When I imagine my childhood home, I picture it in a wasteland, abandoned and desolate, a post-apocalyptic bubble where the stale air is impossible to breathe. Where Main Street is a ghost town, windows shattered, glass and crumpled newspapers littering the curbs, broken signs dangling in feeble winds. The urban high school is emptied, an eerie maze of cavernous rooms with desks lined in precise rows and facing blank chalkboards.
Everything about this town is blank. The billboards, posters, movie theater screens. No one wants to live in the place struck down by God’s heavily armored fist. The survivors fled as fast as their cars would burn rubber on the searing asphalt roads. Weeds and kudzu strangle the yards in their quest to conquer broken homes. Their old riches mean nothing now. No one dares to cross the border into the town of seven hells, where one is guaranteed to spiral toward its deepest pit and never escape. The oldest money is caged there, dirtied and bloodied by greed and lust, sloth and catty rage.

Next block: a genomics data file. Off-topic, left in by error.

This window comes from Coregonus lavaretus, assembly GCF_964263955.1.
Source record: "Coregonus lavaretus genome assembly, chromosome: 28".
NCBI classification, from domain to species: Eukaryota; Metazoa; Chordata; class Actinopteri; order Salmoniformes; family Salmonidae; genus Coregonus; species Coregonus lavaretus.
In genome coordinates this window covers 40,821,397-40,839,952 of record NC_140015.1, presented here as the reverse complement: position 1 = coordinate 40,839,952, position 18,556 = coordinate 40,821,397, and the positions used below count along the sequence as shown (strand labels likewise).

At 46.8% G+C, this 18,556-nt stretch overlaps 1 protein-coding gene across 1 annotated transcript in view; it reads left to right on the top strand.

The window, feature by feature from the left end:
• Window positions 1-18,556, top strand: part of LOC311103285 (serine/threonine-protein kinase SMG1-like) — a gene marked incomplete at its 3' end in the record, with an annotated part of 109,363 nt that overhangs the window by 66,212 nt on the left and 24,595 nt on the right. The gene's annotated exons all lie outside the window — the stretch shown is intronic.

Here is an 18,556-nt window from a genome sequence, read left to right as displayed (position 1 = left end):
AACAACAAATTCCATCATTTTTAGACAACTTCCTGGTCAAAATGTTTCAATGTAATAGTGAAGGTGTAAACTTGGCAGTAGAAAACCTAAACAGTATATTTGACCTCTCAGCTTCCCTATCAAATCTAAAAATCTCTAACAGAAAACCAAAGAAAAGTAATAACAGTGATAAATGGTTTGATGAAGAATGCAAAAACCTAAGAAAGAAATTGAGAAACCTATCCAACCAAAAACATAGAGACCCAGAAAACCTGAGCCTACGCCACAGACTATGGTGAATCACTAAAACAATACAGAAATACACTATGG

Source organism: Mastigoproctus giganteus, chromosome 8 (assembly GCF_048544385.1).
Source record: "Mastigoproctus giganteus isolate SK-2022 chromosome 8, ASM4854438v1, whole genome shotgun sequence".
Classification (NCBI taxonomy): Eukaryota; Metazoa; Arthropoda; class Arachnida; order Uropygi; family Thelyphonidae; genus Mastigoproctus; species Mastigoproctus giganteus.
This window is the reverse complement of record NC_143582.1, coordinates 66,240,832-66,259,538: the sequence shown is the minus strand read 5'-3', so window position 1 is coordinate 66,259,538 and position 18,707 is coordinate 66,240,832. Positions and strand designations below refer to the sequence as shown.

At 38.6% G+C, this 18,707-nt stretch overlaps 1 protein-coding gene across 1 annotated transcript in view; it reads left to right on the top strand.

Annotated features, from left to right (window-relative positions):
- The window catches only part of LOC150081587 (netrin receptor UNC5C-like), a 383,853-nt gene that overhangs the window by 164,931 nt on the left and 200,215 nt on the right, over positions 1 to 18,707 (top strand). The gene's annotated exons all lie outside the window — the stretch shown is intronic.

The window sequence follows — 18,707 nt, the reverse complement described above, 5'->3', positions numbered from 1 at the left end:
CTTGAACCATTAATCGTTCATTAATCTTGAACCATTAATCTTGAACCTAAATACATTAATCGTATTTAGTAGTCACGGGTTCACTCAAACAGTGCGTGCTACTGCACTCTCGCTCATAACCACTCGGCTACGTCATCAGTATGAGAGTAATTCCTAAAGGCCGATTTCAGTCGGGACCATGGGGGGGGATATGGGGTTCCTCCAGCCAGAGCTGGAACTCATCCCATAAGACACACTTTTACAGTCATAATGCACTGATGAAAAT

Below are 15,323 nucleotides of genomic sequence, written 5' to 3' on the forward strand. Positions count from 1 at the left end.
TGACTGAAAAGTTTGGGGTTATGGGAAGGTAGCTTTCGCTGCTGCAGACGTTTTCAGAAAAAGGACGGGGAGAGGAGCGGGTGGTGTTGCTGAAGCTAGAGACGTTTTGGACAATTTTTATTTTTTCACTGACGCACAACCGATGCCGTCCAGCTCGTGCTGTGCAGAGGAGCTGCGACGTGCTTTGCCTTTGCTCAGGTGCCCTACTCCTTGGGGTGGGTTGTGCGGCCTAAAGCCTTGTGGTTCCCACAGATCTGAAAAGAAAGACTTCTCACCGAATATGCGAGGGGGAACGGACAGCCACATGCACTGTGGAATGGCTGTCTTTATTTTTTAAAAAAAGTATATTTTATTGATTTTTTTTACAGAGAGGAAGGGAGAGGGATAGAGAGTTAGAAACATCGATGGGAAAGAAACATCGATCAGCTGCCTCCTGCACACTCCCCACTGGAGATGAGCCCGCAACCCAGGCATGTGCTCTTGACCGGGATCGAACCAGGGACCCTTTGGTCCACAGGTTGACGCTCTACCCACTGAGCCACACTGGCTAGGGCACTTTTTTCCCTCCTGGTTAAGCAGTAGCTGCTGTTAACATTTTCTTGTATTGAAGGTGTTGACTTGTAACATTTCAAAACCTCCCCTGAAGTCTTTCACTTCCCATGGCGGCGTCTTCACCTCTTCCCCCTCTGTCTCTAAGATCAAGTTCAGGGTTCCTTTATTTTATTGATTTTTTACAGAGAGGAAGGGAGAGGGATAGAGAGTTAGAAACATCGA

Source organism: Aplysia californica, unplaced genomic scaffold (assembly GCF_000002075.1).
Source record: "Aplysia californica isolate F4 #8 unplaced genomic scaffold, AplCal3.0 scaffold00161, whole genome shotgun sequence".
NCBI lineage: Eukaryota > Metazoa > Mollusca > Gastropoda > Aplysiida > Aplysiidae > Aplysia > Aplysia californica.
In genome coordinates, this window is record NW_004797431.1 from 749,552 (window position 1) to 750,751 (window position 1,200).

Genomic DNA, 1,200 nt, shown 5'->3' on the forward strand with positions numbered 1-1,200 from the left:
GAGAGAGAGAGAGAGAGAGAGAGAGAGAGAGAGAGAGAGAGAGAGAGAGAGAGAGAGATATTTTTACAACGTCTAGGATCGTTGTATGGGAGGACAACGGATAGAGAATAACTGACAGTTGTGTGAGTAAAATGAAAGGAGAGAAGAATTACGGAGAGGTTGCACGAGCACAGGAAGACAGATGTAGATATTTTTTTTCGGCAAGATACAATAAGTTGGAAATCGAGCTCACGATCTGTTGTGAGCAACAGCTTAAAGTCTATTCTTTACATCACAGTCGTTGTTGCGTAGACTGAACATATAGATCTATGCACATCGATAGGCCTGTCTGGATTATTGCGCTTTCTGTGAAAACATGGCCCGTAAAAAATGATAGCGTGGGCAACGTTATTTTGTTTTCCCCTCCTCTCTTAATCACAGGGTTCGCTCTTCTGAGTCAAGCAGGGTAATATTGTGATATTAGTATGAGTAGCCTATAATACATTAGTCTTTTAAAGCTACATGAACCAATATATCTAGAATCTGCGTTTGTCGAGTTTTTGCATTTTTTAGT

One day, the whole area will be sucked into the earth, and nearby mountains will crumble and fall, covering the shame with rock and soil, from which a field of bold red roses will grow and bloom.